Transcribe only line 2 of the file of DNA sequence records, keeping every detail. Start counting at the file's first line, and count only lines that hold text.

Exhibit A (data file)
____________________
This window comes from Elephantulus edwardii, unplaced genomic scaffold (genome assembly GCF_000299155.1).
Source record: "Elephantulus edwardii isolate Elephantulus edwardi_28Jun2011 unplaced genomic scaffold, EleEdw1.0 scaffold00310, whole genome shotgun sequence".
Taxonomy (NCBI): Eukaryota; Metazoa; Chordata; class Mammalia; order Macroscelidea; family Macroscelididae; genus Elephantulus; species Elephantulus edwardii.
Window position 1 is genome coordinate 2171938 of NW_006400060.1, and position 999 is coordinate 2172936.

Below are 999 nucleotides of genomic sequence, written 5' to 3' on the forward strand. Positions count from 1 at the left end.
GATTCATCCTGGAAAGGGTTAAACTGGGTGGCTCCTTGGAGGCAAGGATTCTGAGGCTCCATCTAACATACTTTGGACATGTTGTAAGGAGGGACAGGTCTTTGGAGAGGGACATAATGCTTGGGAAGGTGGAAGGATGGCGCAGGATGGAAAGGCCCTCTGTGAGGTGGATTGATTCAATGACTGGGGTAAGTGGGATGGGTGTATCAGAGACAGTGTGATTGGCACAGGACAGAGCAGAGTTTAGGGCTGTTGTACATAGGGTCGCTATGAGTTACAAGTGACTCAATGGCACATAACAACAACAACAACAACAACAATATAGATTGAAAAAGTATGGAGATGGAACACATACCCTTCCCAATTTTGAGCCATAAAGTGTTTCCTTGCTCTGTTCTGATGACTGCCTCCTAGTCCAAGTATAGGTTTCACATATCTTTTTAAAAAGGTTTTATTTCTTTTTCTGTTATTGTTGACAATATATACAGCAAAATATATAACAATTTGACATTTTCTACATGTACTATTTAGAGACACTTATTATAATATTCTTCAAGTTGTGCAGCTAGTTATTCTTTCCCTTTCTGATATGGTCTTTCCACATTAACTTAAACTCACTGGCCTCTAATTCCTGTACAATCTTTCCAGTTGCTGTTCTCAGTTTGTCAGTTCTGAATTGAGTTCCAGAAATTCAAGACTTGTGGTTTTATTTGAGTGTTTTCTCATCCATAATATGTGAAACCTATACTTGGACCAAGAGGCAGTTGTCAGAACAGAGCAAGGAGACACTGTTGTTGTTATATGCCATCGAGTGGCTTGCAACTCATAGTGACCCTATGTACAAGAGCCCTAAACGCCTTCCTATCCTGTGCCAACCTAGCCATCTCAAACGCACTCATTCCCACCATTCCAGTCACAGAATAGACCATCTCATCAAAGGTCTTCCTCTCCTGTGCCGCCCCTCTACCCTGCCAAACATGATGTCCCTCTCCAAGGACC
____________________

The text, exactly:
Source record: "Elephantulus edwardii isolate Elephantulus edwardi_28Jun2011 unplaced genomic scaffold, EleEdw1.0 scaffold00310, whole genome shotgun sequence".